Announcing PureScript 0.8

by Phil Freeman on 2016/01/31

It has been a very long release cycle, but the 0.8 release of the PureScript compiler is now ready, after about six months of work. Since 0.7, the PureScript compiler and its tools have seen some rather interesting developments, and I'd like to write a little about each of them.

Google Summer of Code

This year, PureScript took part in the Google Summer of Code program, thanks to the Haskell organisation, who generously gave us two of their own slots. I'm happy to report that both projects were a fantastic success.

Exhaustivity Checking

The first GSOC project involved making changes to the PureScript compiler to alert the user whenever a pattern match does not match all possible cases. This is called exhaustivity checking.

For example, the following pattern match is incomplete:

f :: Maybe Int -> Int
f (Just x) = x

and the compiler now helpfully gives us two suggestions:

A case expression could not be determined to cover all inputs.
The following additional cases are required to cover all inputs:


Or alternatively, add a Partial constraint to the type of the enclosing value.
Non-exhaustive patterns for values without a `Partial` constraint will be disallowed in PureScript 0.9.

We can either choose to handle the missing case, or use the type system to track partiality using the Partial type class:

f :: Partial => Maybe Int -> Int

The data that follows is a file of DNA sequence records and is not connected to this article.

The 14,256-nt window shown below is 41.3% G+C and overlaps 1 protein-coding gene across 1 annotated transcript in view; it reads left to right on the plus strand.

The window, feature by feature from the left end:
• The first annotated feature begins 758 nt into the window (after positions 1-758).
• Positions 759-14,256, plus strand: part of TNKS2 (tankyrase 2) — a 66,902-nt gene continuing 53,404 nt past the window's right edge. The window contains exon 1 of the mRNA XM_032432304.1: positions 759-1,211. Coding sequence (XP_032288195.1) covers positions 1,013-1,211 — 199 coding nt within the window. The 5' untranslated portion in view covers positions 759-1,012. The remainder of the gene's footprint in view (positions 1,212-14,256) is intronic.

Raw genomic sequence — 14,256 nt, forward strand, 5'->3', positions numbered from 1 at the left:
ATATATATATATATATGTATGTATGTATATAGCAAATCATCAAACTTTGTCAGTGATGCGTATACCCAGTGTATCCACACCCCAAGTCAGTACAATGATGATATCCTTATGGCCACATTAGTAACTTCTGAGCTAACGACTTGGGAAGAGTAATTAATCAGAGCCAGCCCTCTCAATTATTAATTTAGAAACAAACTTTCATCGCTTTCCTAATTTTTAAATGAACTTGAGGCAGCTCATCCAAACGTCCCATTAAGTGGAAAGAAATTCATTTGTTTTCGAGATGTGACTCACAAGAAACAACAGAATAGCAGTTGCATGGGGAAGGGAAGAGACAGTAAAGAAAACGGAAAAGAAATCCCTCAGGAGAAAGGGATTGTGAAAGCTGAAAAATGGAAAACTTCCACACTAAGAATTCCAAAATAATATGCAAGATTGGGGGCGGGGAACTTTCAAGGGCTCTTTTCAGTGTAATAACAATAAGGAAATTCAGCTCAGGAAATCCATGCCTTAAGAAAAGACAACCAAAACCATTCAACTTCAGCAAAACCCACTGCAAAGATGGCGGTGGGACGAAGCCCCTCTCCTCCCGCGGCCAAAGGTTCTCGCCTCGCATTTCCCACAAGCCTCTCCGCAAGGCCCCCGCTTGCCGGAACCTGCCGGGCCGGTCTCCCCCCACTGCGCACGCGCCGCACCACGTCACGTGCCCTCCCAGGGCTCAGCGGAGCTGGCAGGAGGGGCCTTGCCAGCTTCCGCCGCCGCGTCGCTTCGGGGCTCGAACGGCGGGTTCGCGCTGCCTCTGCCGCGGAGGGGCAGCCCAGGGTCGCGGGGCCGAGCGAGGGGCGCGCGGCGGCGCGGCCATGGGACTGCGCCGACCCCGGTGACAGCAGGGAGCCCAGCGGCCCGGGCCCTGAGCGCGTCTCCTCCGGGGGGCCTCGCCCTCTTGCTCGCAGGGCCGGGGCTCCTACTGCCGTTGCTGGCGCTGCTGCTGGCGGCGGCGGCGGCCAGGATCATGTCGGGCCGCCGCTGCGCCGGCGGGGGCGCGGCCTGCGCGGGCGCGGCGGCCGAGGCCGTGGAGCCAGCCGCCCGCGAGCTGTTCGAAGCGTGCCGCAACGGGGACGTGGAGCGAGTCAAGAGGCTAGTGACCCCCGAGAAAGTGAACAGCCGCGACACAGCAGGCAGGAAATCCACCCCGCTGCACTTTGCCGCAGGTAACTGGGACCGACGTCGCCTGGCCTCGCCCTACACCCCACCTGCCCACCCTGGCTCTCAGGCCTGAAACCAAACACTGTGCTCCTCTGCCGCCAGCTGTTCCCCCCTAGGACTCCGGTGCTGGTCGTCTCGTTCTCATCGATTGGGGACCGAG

f (Just x) = x

In the second case, it becomes the responsibility of the caller to ensure that any calls are safe.

Thanks to Nicolas Del Piano for his work on this feature this summer!


The second GSOC project was a package database for PureScript, implementing type search using Hoogle. The result was Pursuit, which is a little like a combination of Haskell's Hackage with Hoogle or Hayoo.

Pursuit is accompanied by a command-line tool, psc-publish, which is distributed with the PureScript compiler. psc-publish is responsible for creating package definitions which can be uploaded to Pursuit using a GitHub OAuth token.

The website speaks for itself, so please check it out! Many thanks to Harry Garrood for his time spent on the project this summer.

Performance Improvements

Compiler performance was one of the key goals we identified at the start of the 0.8 milestone. The compiler had been getting gradually slower for a while, and we were aware of at least one major performance regression, which was even causing automated builds to fail due to a lack of memory.

The release contained two major changes to improve performance:

First, after a large amount of testing, we identified a large space leak due to the use of the WriterT monad transformer. It turns out that even the Control.Monad.Trans.Writer.Strict variant is not strict enough to avoid a tower of thunks (per the documentation, "although the output is built strictly, it is not possible to achieve constant space behaviour with this transformer"), and in fact it is generally recommended that WriterT not be used at all in production code.